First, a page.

Thursday, November 26, 2009

A Proclamation

It was appropriate then, it's appropriate now.

General Thanksgiving
By the PRESIDENT of the United States Of America

WHEREAS it is the duty of all nations to acknowledge the providence of Almighty God, to obey His will, to be grateful for His benefits, and humbly to implore His protection and favour; and Whereas both Houſes of Congress have, by their joint committee, requeſted me "to recommend to the people of the United States a DAY OF PUBLICK THANSGIVING and PRAYER, to be observed by acknowledging with grateful hearts the many and signal favors of Almighty God, especially by affording them an opportunity peaceably to eſtabliſh a form of government for their safety and happiness:"

NOW THEREFORE, I do recommend and aſſign THURSDAY, the TWENTY-SIXTH DAY of NOVEMBER next, to be devoted by the people of theſe States to the ſervice of that great and glorious Being who is the beneficent author of all the good that was, that is, or that will be; that we may then all unite in rendering unto Him our ſincere and humble thanks for His kind care and protection of the people of this country previous to their becoming a nation; for the ſignal and manifold mercies and the favorable interpoſitions of His providence in the courſe and concluſion of the late war; for the great degree of tranquility, union, and plenty which we have ſince enjoyed;-- for the peaceable and rational manner in which we have been enable to eſtablish Conſtitutions of government for our vafety and happineſs, and particularly the national one now lately instituted;-- for the civil and religious liberty with which we are bleſſed, and the means we have of acquiring and diffuſing useful knowledge;-- and, in general, for all the great and various favours which He has been pleaſed to confer upon us.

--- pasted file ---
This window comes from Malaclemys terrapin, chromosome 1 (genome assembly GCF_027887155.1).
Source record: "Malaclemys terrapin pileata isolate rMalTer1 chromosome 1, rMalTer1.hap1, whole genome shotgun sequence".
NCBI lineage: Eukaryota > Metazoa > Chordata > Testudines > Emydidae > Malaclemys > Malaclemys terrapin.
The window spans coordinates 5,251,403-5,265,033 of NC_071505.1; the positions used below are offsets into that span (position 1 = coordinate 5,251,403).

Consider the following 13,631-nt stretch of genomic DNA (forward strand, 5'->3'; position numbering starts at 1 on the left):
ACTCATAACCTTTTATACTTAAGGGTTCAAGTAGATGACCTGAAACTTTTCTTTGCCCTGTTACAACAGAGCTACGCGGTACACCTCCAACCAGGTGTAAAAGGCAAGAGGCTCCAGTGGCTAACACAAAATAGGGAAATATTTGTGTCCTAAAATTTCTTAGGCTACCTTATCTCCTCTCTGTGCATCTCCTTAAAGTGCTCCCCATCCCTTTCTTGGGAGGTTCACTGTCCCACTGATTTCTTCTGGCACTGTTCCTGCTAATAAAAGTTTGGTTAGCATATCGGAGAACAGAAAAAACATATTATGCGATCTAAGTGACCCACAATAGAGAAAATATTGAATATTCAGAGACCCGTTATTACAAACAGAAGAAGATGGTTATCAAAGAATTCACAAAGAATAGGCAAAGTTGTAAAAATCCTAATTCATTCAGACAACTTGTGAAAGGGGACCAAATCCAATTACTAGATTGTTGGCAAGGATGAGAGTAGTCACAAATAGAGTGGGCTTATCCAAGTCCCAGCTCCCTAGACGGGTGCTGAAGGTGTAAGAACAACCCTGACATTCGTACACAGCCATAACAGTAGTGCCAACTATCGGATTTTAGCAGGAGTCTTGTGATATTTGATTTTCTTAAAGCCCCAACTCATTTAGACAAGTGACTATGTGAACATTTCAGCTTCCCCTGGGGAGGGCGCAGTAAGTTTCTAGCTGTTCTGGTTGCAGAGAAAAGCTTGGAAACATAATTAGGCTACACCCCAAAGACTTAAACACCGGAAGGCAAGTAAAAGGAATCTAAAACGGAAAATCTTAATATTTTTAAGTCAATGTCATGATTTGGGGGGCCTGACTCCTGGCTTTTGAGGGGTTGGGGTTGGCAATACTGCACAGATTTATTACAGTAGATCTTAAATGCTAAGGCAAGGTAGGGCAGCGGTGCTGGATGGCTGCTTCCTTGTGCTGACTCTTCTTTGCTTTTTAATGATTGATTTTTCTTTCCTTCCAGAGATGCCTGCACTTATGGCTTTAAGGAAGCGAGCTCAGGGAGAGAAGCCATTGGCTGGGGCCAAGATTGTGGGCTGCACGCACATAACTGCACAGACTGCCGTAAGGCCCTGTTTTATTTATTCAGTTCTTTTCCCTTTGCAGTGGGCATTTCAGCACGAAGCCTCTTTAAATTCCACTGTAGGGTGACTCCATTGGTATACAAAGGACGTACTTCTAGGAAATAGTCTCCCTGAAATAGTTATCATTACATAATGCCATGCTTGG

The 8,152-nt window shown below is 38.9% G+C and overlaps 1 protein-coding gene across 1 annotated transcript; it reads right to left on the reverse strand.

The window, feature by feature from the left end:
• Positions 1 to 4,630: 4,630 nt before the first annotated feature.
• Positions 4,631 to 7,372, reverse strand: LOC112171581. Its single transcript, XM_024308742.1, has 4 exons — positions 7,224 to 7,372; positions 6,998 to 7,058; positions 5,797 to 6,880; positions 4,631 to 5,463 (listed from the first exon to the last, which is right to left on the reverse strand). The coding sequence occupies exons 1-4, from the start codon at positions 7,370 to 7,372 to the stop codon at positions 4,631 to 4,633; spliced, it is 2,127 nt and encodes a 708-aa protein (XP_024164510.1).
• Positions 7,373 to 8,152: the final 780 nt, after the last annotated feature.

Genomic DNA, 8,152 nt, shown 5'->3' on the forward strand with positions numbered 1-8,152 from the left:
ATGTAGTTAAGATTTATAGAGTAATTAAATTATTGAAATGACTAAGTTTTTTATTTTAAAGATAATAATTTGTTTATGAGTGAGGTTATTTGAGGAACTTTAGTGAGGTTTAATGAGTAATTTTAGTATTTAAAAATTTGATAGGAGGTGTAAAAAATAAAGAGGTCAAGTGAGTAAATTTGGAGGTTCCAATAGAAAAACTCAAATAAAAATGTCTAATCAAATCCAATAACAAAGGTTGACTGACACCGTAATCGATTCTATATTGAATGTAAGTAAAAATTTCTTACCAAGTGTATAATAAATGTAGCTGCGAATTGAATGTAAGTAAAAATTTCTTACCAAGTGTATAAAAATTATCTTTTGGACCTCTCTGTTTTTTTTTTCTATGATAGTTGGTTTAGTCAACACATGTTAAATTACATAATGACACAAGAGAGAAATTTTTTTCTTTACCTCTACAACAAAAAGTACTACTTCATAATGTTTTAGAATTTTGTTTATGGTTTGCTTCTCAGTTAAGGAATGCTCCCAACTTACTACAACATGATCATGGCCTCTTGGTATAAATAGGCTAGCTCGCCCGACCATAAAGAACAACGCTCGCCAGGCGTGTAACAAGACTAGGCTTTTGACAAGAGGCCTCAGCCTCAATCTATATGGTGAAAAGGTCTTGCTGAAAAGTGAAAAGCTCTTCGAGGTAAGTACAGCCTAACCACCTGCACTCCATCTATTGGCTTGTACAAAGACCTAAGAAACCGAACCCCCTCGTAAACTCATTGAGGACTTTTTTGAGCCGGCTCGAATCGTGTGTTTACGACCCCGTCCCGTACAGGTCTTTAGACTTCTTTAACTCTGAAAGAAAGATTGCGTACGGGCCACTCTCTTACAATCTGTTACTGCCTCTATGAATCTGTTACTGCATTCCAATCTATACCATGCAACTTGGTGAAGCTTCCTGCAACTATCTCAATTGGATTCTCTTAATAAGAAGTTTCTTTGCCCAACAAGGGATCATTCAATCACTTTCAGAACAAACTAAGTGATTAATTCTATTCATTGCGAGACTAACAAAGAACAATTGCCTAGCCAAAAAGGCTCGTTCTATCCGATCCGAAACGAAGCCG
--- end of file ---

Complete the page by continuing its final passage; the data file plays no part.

And also, that we may then unite in moſt humbly offering our prayers and ſupplications to the great Lord and Ruler of Nations and beſeech Him to pardon our national and other tranſgreſſions;-- to enable us all, whether in publick or private ſtations, to perform our ſeveral and relative duties properly and punctually; to render our National Government a bleſſing to all the people by conſtantly being a Government of wiſe, juſt, and conſtitutional laws, diſcreetly and faithfully executed and obeyed; to protect and guide all ſovereigns and nations (especially ſuch as have shewn kindneſs unto us); and to bleſs them with good governments, peace, and concord; to promote the knowledge and practice of true religion and virtue, and the increaſe of ſcience among them and us; and, generally to grant unto all mankind ſuch a degree of temporal proſperity as he alone knows to be beſt.

GIVEN under my hand, at the city of New-York, the third day of October, in the year of our Lord, one thousand ſeven hundred and eighty-nine.

(signed) G. Washington

[Ed note: Whoever digitized this into characters must have mistaken the "long s" form "ſ" ("ſ" above, where it is not italicized), common in English writing back then, for the lower-case "f" it so closely resembles. The ſ form was the norm, with "short s" reserved for the ends of words. Some writers would also use the latter form even in the middle of a word for the second letter of a double-s: "ſs". This has more than a passing resemblance to the ß in modern German that is rendered "ss" in Switzerland, or where the former ligature is unavailable. As a Language Martinet, I study such things, and have corrected the mistranscription accordingly. Happy Thankſgiving, everyone!]

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